When I write a review, I must decide whether to take the classic or the romantic approach. The classic approach sees the book in terms of its underlying form. So I can divide the book into components such as narrative (plot), character, style, themes, and so on.
Let’s take Zen and the Art of Motorcycle Maintenance (1974) by Robert M. Pirsig as an example. First, I look at the plot. The narrator (Pirsig) takes his son, Chris, on a motorcycle trip across the U.S. This story is told in the present tense, and forms the core of the narrative. But there is also the story of an academic named Phaedrus, who develops a new system of thought for handling the concept of Quality, but in the process suffers a mental breakdown. This story is written in the past tense, indicating that it occurred before the events of the main narrative, and it becomes clear that Phaedrus and the narrator are the same person. In addition to these stories, the book is also a philosophical treatise on Quality and how it relates to our understanding of the world in classic and romantic terms.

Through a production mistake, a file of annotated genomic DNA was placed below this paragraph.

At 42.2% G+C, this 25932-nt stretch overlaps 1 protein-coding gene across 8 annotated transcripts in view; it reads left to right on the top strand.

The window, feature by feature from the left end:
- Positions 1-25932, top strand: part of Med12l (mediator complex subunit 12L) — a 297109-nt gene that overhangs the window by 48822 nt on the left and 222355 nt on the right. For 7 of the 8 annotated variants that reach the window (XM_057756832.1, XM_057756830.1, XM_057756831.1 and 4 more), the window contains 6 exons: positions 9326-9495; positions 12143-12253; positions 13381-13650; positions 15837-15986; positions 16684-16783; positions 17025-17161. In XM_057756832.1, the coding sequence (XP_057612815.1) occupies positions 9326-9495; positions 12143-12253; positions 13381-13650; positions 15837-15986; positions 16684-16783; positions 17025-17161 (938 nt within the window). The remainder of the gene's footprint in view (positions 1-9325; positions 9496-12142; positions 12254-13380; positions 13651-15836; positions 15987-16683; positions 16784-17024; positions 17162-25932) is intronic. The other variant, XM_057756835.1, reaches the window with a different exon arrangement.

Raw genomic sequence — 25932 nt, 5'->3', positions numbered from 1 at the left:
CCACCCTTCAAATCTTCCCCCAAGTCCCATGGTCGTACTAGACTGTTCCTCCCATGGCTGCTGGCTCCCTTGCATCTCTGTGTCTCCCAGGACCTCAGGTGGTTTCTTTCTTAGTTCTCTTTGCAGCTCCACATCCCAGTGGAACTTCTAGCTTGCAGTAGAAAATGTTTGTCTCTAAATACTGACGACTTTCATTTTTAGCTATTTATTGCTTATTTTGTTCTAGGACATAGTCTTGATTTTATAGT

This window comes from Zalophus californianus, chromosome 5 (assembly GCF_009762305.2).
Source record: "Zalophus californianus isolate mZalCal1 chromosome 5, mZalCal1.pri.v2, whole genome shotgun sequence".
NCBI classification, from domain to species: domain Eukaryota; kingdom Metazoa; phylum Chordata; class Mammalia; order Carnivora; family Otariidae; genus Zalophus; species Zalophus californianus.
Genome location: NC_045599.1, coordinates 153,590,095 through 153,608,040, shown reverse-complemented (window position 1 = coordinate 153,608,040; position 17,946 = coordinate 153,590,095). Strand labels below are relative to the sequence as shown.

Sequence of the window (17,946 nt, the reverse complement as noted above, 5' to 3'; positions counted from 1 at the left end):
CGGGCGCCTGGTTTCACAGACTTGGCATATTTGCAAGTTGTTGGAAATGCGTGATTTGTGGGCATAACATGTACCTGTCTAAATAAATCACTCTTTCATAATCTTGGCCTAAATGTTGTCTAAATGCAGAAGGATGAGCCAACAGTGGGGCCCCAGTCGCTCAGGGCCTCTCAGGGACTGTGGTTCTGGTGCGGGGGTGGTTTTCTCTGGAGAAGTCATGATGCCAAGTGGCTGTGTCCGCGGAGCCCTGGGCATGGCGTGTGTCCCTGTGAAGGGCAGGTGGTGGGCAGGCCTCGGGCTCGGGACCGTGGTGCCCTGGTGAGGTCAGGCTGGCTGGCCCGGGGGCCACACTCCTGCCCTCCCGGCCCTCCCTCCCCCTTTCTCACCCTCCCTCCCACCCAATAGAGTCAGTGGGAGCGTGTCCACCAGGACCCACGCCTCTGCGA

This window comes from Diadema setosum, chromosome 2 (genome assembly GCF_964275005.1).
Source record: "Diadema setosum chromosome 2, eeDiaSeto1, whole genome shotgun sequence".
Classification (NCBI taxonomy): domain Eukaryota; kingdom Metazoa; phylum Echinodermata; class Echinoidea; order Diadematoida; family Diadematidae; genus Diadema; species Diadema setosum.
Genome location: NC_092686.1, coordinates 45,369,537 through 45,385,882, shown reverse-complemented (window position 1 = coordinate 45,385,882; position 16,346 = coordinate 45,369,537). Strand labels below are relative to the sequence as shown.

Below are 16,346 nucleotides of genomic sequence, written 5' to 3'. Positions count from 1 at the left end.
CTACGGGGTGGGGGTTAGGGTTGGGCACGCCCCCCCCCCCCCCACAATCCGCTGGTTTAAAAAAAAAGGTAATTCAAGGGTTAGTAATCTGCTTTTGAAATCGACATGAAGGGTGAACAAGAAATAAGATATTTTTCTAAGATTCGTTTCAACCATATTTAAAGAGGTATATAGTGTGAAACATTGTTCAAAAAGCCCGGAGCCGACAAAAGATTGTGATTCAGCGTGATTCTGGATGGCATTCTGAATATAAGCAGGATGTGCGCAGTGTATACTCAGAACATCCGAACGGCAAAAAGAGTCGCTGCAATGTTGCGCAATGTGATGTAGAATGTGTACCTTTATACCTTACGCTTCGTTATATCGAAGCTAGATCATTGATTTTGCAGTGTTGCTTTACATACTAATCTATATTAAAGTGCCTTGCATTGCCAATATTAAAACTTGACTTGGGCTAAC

Now I examine the style of the book. It is best described as functional. In the hands of a lesser writer this book may have read like a philosophy textbook, but, though simple, Pirsig’s discourse is readable, and enjoyable — and that is perhaps his greatest achievement.
I have been following the classic approach. But now I want to look at the immediate artistic appearance of the book. This is the romantic method. The book does have a certain sparse beauty. And although the narrator initially appears arrogant, he gradually appeals to the reader’s emotions as he displays increasing vulnerability. But overall, the romantic appeal of the book is limited. It speaks more to the rational intellect than to the emotions.
I have looked at Zen and the Art of Motorcycle Maintenance in both classic and a romantic terms, but does it possess that intangible, immediate appeal that we sense before analysis? That which Pirsig calls Quality?
Surely, it does.